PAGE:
Seth R. Bordenstein and Kevin R. Theis’s “Host Biology in Light of the Microbiome: Ten Principles of Holobionts and Hologenomes” combines impressive qualities. It suggests no less than a holistic redefinition of zoology, botany, and biology. And they are careful to re-state historical achievements of Darwin, Mendel and modern scientists in this new framework; animals and plants are more appropriately understood as a mutli-species association than autonomous individuals. Both at biologic and genetic level.
As a sense of justice welcome the new status of our former ‘junior’ associates, I wonder how the implosion of the self into a multitude of beings fits well in a society that may overvalue individuality. Instead of a dissolution of the self into a common spirituality, we see the multiplication of ‘I’ into multiple individuals. The untold story of mitochondria et alii paints egocentric narrative in a more altruist light.
This does not take the great service such reconstruction may do to science. Excerpts below:
“At the end of the 19th century, the theory of evolution via natural selection was birthed with the appreciation that individual animals and plants vary in their phenotypes and that competition at the individual level drives gradual change in the frequencies of these phenotypes . From this early vantage point, fusing evolution with Mendelian genetics in the early 20th century was a seamless transition in biology, namely one based on the framework that phenotypes in the individual animal and plant are encoded by the nuclear genome under the laws of Mendelian inheritance [3–5]. In the mid-20th century, the modern synthesis grounded the nucleocentric foundation of zoology and botany in three areas: (1) the nuclear mutability and recombinogenic nature of organisms, (2) the sorting of this genetic variation by natural selection, and (3) the observations that macroevolutionary processes such as the origin of species can be explained in a manner that aligns with Mendelian genetics and microevolutionary mechanisms .
The foundation of the modern synthesis remains as scientifically sound today as when it was conceived. However, it is critical to recognize that microbiology was largely divorced from these early epochs in the life sciences. (…)
Today, there is an unmistakable transformation happening in the way that life is comprehended [12–16], and it is as significant for many biologists as the modern synthesis. Animals and plants are no longer viewed as autonomous entities, but rather as “holobionts” , composed of the host plus all of its symbiotic microbes (…)
This revelation brings forth several newly appreciated facets of the life sciences, including the testable derivation that the nuclear genome, organelles, and microbiome of holobionts comprise a hologenome (…) a holistic view of genetics in which animals and plants are polygenomic entities. (…)
The object of this essay is to make the holobiont and hologenome concepts widely known. We clarify and append what they are and are not, explain how they are both consistent with and extend existing theory in ecology and evolutionary biology, and provide a predictive framework for evaluating them. Our goal is to provide the main conceptual foundation for future hypothesis-driven research that unifies perceived divisions among subdisciplines of biology (e.g., zoology, botany, and microbiology) and advances the postmodern synthesis that we are now experiencing (…)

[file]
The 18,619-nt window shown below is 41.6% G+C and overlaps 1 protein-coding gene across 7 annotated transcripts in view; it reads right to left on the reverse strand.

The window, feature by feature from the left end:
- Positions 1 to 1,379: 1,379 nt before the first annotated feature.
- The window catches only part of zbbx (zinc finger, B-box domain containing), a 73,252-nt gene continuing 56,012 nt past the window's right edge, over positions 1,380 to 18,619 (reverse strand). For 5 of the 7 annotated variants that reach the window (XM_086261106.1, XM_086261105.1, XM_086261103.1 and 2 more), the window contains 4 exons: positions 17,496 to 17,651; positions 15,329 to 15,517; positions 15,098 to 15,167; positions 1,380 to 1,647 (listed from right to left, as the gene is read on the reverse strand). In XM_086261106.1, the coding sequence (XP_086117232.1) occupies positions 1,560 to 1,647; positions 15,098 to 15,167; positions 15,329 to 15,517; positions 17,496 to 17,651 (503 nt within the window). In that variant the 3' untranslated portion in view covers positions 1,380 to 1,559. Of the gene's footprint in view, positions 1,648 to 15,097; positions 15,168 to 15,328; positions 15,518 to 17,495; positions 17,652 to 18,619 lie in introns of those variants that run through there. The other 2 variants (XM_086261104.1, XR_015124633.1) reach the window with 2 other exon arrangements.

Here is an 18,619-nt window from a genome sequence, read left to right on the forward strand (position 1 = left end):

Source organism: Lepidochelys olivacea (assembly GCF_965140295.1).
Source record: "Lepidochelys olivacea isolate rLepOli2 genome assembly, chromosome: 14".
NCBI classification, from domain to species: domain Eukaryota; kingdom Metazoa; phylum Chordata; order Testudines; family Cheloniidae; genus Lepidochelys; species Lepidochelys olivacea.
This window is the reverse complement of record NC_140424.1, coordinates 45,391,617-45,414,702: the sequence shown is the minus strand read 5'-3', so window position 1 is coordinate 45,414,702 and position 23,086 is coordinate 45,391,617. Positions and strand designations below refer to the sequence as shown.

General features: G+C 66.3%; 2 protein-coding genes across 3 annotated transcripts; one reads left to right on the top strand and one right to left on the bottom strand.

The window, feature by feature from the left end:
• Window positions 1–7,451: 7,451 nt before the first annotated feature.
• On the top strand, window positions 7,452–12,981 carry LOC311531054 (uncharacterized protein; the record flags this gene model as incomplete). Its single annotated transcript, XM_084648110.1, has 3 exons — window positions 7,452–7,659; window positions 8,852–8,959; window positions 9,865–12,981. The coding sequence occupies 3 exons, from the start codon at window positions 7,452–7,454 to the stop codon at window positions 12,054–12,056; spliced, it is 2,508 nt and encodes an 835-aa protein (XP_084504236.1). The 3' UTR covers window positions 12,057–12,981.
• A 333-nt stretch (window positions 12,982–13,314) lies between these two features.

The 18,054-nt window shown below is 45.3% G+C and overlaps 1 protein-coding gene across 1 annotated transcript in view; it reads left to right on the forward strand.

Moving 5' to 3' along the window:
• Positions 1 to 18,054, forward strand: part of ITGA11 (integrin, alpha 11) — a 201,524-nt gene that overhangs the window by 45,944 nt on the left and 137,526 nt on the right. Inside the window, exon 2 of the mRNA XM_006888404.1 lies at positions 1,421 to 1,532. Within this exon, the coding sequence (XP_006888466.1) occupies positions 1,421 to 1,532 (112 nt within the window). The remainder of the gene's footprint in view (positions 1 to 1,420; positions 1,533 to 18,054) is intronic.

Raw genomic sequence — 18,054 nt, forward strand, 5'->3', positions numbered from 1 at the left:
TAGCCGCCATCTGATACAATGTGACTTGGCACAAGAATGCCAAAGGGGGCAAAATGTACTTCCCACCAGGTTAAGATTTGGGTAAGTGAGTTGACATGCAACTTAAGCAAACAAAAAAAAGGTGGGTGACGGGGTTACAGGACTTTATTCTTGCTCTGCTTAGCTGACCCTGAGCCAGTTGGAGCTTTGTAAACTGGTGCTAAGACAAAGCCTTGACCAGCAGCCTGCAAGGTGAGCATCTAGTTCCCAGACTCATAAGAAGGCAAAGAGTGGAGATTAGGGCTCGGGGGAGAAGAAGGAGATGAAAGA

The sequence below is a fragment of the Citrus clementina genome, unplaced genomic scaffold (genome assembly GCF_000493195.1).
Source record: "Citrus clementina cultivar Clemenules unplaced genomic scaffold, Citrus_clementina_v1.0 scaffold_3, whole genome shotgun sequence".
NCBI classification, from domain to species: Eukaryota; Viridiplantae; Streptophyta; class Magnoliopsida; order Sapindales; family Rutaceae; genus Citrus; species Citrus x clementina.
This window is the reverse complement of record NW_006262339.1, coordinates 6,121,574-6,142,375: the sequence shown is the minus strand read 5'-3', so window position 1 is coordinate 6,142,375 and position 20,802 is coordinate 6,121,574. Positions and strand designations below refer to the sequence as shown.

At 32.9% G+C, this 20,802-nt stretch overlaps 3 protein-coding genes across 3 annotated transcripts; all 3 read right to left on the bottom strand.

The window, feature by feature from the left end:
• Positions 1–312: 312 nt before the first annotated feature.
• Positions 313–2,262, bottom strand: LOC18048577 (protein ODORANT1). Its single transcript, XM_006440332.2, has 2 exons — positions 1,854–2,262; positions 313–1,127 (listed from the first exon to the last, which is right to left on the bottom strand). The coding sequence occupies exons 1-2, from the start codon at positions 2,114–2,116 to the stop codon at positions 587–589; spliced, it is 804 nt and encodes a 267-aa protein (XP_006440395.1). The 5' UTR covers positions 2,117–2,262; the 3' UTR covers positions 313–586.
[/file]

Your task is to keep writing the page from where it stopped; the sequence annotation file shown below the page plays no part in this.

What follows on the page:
The Ten Principles of Holobionts and Their Hologenomes
I. Holobionts and hologenomes are units of biological organization (…)
II. Holobionts and hologenomes are not organ systems, superorganisms, or metagenomes (…)
III. The hologenome is a comprehensive gene system (…)
IV. The hologenome concept reboots elements of Lamarckian evolution (…)
V. Hologenomic variation integrates all mechanisms of mutation (…)
VI. Hologenomic evolution is most easily understood by equating a gene in the nuclear genome to a microbe in the microbiome (…)
VII. The hologenome concept fits squarely into genetics and accommodates multilevel selection theory (…)
VIII. The hologenome is shaped by selection and neutrality (…)
IX. Hologenomic speciation blends genetics and symbiosis (…)
X. Holobionts and their hologenomes do not change the rules of evolutionary biology (…)
Hologenome Concept of Evolution
(…) Via fidelity of transmission from parents to offspring or stable acquisition of the microbiome from the environment, (…) phenotypes encoded by nuclear genomes, phenotypes encoded by beneficial, deleterious, and neutral microbes in the microbiome are subject to selection and drift within holobiont populations. (…)
Animal and plant species do not arise exclusively from divergence in their nuclear genomes (…) a combinatorial nature of hologenomic speciation is a far more accurate vision of speciation than has been traditionally recognized (…)
At a time when symbiotic microbes are recognized as fundamental to nearly all aspects of animal and plant biology, the holobiont and hologenome concepts afford holistic, eyes-up views of the multicellular eukaryotic world that are consistent with the generally reductionist approaches of evolutionary biology. Rather than transforming evolutionary thought, the hologenome concept develops it in a substantive and timely way. From a specific standpoint, the holobiont and hologenome concepts redefine that which constitutes an individual animal or plant by asserting that hosts and their symbiotic microbes are complex units of biological organization upon which ecology and evolution can act. (…)
Like all good scientific theories, the concepts are subject to refutation, and in this essay, we have explained how they can be empirically and experimentally falsified. We anticipate that the conceptual foundation provided in this essay will serve as a roadmap for hypothesis-driven, experimentally validated research on holobionts and their hologenomes.”